Trends in water mass properties in the Weddell Sea from assimilation of float data in a regional ocean model

 

Antragsteller

Dr. Martin Losch 
Alfred-Wegener-Institut
Helmholtz-Zentrum für Polar- und Meeresforschung
Fachbereich Klimawissenschaften
Sektion Klimadynamik

 

Projektbeschreibung

Climate change is strongly conditioned by variations in key areas of the ocean. The Weddell Sea is such a key area, where a major amount of Antarctic Bottom Water (AABW) is formed as an essential contribution to the Meridional Overturning Circulation (MOC). Up to now, hydrographic observations were strongly biased in time toward summer season and spatially toward two repeated WOCE-sections. Within this project all available observational data will be combined with a numerical ocean model with the help of dynamical consistent data assimilation into a complete stateestimate of the Weddell Sea. The main emphasis is placed on collecting and using temperature- and salinity profiles of newly developed ice compatible Argo floats which remove the aforementioned biases. The resulting estimate and the complete phase-space trajectory of the Weddell Sea will enable us to answer the following questions: • How do water mass properties change in the Weddell Gyre, in particular to what extent are the sparse hydrographic observations characteristic for the entire Weddell Sea? • What causes the changes in water mass properties within the Weddell Sea? • To what extent are water mass properties and inflow of Circumpolar Deep Water (CDW) subject of short- and intermediate term variations? Is it possible to detect long-term trends? • How do variations in the WDW-range affect deep and bottom water formation within the Weddell Sea? Further, this work will provide a dynamically consistent time series of the water mass properties of the Weddell Gyre and will be an essential contribution to the project bundle “The role of the Atlantic sector of the Southern Ocean in the climate system”.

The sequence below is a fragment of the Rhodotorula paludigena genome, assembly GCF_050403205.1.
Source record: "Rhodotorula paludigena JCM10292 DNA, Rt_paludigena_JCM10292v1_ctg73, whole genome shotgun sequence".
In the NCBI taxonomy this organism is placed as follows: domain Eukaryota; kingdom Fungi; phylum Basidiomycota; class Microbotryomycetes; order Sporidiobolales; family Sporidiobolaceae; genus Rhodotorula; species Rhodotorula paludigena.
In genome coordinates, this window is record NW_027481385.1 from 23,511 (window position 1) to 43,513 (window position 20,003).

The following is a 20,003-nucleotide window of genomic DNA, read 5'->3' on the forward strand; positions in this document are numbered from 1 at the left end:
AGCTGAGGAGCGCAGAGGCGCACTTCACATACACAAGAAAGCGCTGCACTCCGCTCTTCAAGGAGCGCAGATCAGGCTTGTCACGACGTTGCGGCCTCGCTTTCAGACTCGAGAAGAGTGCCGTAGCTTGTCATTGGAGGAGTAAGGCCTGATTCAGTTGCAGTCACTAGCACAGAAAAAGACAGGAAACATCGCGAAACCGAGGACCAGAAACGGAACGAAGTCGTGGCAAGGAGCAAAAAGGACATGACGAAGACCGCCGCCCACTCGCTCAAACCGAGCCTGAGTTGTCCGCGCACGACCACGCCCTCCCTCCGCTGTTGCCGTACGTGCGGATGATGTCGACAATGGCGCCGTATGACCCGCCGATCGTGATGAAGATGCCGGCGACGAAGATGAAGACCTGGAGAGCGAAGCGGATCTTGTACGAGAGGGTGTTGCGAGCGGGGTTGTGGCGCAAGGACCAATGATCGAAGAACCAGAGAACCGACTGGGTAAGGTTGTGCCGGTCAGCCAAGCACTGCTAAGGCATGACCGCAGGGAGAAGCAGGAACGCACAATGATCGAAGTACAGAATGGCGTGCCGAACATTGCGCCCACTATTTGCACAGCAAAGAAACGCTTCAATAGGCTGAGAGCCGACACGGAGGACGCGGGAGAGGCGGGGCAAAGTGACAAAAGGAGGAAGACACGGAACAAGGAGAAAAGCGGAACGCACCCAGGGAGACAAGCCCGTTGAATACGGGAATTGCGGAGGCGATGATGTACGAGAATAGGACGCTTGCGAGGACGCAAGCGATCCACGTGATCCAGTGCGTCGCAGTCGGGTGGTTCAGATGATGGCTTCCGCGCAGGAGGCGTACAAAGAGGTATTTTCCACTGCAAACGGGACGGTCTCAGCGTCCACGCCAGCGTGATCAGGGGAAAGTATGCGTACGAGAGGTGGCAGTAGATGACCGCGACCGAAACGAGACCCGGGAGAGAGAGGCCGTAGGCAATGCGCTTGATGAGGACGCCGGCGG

DFG-VerfahrenInfrastruktur-Schwerpunktprogramme

Förderung von 2008 bis 2018